Washington White Nose Bat Death Becomes First West Of Rockies

A disease that has decimated bat populations in the eastern U.S. has made a shocking jump to the West, putting the winged mammals in peril and threatening to drastically alter ecosystems in the region.

A little brown bat with white nose syndrome was found by hikers on a trail east of Seattle in mid-March, the first time the deadly fungus has been detected west of the Rockies. The immobilized bat was taken to an animal shelter, where it died two days later.

The discovery was announced Thursday by the Department of Fish and Wildlife and the U.S. Geological Survey.

David Blehert, branch chief of the USGS National Wildlife Health Center’s Wildlife Disease Diagnostic Laboratories, called it “surprising and unusual.”

“We’ve been dreading this,” Mollie Matteson, senior scientist with the Center for Biological Diversity, told The Huffington Post.

Until March, the westernmost reach of the disease had been Nebraska, 1,300 miles from the site in North Bend, Washington. “This is a drastic jump,” Matteson said.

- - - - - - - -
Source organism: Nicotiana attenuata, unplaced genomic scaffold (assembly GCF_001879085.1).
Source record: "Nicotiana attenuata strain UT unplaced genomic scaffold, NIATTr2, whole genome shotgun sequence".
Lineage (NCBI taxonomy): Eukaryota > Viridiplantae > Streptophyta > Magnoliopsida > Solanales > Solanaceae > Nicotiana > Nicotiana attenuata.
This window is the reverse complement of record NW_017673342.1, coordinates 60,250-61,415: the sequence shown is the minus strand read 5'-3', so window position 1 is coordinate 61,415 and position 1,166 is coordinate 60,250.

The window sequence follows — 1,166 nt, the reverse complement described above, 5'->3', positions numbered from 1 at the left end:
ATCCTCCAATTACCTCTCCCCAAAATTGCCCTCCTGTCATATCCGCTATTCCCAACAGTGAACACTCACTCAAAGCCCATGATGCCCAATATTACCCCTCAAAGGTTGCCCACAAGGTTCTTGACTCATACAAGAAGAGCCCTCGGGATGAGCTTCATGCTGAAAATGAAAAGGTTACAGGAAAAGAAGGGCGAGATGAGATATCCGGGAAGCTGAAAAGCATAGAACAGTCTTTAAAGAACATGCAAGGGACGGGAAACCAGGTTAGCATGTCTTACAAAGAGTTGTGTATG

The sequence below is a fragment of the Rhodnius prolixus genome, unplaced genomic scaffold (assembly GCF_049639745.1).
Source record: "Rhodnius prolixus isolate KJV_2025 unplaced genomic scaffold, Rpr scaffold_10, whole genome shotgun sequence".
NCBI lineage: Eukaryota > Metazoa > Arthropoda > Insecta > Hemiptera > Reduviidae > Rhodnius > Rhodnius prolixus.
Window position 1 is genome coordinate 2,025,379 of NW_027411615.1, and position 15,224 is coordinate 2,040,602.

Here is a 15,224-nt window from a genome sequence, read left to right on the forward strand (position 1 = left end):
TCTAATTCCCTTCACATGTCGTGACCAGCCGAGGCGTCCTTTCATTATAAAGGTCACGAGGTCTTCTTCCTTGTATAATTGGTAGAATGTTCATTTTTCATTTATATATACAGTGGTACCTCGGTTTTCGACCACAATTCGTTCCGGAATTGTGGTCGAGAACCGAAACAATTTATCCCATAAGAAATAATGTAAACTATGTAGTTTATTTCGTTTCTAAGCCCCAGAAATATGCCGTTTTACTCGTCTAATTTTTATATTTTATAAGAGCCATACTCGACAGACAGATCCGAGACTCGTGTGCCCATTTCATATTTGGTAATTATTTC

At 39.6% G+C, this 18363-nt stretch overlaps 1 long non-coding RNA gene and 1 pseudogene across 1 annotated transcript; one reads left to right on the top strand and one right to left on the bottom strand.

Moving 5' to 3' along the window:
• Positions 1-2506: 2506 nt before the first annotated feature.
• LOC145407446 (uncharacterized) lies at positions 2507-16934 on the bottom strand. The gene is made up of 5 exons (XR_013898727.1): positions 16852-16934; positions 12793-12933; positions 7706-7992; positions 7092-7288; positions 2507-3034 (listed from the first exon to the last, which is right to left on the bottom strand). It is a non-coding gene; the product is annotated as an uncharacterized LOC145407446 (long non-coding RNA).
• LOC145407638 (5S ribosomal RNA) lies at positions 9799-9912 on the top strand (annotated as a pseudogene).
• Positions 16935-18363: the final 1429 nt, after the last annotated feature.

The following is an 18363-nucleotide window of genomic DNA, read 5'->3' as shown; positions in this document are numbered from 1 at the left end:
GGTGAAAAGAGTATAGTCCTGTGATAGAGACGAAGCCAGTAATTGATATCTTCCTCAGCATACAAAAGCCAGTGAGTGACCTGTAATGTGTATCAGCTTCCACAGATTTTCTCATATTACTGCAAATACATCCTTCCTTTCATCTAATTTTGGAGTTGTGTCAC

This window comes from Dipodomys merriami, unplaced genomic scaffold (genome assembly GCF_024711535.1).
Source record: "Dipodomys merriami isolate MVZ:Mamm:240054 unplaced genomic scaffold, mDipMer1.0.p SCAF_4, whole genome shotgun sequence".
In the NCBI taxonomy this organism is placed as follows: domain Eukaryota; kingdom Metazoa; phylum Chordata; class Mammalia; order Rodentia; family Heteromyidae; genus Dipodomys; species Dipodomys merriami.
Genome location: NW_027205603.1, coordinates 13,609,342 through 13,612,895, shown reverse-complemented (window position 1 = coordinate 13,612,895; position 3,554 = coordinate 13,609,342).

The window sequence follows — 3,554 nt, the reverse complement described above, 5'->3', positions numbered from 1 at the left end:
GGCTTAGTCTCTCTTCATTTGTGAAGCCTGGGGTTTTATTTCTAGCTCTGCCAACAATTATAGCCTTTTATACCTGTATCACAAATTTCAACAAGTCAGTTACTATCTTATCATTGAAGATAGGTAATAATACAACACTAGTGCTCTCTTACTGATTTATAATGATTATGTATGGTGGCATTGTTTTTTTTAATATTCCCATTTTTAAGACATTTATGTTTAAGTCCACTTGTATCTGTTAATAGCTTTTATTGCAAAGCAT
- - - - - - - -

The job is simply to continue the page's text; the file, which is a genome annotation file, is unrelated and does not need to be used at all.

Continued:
“This is the first time, to our knowledge, that there has been a long-range jump of the fungus,” Blehert said.

The disease, caused by the fungus Pseudogymnoascus destructan, can completely wipe out an entire bat colony. It has killed more than 6 million bats in the eastern U.S. The destruction it has wrought on bat populations has been described as the most precipitous decline of North American wildlife in the past century.

The fungus grows on the noses, wings and ears of affected bats, giving them a white, fuzzy appearance. The devastating disease spreads throughout bodily tissue, disrupting physiological processes, interrupting essential hibernation periods and causing bats to waste away.

Seven cave hibernating species of bats in 28 states and five Canadian provinces have been affected by white nose syndrome since it was first detected —> Read More